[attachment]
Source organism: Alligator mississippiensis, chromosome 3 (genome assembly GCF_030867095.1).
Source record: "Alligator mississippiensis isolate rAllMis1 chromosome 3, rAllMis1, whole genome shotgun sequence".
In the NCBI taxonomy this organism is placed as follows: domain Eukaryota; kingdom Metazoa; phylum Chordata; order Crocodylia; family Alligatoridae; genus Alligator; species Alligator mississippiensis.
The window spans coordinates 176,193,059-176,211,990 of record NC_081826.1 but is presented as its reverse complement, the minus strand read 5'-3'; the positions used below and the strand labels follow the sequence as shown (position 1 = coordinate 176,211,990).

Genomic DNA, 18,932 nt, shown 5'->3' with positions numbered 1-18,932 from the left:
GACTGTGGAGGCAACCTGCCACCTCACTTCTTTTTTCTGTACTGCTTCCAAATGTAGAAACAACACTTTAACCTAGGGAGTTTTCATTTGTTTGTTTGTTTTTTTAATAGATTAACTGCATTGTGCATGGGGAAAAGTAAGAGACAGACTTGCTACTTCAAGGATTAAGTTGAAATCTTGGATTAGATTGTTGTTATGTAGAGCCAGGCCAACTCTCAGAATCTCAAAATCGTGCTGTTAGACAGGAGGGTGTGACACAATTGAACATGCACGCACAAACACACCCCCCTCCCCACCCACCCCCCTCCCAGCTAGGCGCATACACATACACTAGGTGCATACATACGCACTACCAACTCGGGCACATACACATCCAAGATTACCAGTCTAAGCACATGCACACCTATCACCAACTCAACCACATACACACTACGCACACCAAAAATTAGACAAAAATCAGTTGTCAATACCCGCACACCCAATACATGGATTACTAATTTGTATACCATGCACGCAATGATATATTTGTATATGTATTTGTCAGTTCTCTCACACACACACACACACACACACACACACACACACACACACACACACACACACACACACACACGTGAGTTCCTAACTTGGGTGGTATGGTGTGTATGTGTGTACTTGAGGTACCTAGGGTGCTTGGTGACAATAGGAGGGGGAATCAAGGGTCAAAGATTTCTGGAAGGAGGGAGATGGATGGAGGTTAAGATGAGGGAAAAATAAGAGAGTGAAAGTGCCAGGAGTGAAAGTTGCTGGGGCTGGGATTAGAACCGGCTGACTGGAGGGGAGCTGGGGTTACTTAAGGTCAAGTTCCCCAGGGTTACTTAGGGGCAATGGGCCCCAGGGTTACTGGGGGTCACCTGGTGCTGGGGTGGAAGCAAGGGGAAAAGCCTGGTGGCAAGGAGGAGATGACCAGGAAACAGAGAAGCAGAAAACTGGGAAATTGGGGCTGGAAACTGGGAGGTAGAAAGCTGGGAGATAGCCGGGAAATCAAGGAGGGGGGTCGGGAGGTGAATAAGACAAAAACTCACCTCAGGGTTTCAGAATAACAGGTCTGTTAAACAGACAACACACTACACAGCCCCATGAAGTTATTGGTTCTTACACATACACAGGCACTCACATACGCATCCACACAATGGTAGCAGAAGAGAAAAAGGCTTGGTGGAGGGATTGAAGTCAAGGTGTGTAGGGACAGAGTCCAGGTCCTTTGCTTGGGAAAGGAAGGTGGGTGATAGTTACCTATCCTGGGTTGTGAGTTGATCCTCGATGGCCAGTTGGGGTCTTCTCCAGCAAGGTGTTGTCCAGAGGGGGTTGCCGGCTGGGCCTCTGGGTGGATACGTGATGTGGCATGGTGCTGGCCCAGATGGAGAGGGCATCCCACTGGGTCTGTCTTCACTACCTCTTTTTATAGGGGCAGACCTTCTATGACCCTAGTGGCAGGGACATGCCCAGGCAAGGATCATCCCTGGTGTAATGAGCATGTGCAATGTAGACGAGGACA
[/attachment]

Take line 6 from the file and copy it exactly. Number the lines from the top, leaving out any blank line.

GACTGTGGAGGCAACCTGCCACCTCACTTCTTTTTTCTGTACTGCTTCCAAATGTAGAAACAACACTTTAACCTAGGGAGTTTTCATTTGTTTGTTTGTTTTTTTAATAGATTAACTGCATTGTGCATGGGGAAAAGTAAGAGACAGACTTGCTACTTCAAGGATTAAGTTGAAATCTTGGATTAGATTGTTGTTATGTAGAGCCAGGCCAACTCTCAGAATCTCAAAATCGTGCTGTTAGACAGGAGGGTGTGACACAATTGAACATGCACGCACAAACACACCCCCCTCCCCACCCACCCCCCTCCCAGCTAGGCGCATACACATACACTAGGTGCATACATACGCACTACCAACTCGGGCACATACACATCCAAGATTACCAGTCTAAGCACATGCACACCTATCACCAACTCAACCACATACACACTACGCACACCAAAAATTAGACAAAAATCAGTTGTCAATACCCGCACACCCAATACATGGATTACTAATTTGTATACCATGCACGCAATGATATATTTGTATATGTATTTGTCAGTTCTCTCACACACACACACACACACACACACACACACACACACACACACACACACACACACACACACACGTGAGTTCCTAACTTGGGTGGTATGGTGTGTATGTGTGTACTTGAGGTACCTAGGGTGCTTGGTGACAATAGGAGGGGGAATCAAGGGTCAAAGATTTCTGGAAGGAGGGAGATGGATGGAGGTTAAGATGAGGGAAAAATAAGAGAGTGAAAGTGCCAGGAGTGAAAGTTGCTGGGGCTGGGATTAGAACCGGCTGACTGGAGGGGAGCTGGGGTTACTTAAGGTCAAGTTCCCCAGGGTTACTTAGGGGCAATGGGCCCCAGGGTTACTGGGGGTCACCTGGTGCTGGGGTGGAAGCAAGGGGAAAAGCCTGGTGGCAAGGAGGAGATGACCAGGAAACAGAGAAGCAGAAAACTGGGAAATTGGGGCTGGAAACTGGGAGGTAGAAAGCTGGGAGATAGCCGGGAAATCAAGGAGGGGGGTCGGGAGGTGAATAAGACAAAAACTCACCTCAGGGTTTCAGAATAACAGGTCTGTTAAACAGACAACACACTACACAGCCCCATGAAGTTATTGGTTCTTACACATACACAGGCACTCACATACGCATCCACACAATGGTAGCAGAAGAGAAAAAGGCTTGGTGGAGGGATTGAAGTCAAGGTGTGTAGGGACAGAGTCCAGGTCCTTTGCTTGGGAAAGGAAGGTGGGTGATAGTTACCTATCCTGGGTTGTGAGTTGATCCTCGATGGCCAGTTGGGGTCTTCTCCAGCAAGGTGTTGTCCAGAGGGGGTTGCCGGCTGGGCCTCTGGGTGGATACGTGATGTGGCATGGTGCTGGCCCAGATGGAGAGGGCATCCCACTGGGTCTGTCTTCACTACCTCTTTTTATAGGGGCAGACCTTCTATGACCCTAGTGGCAGGGACATGCCCAGGCAAGGATCATCCCTGGTGTAATGAGCATGTGCAATGTAGACGAGGACA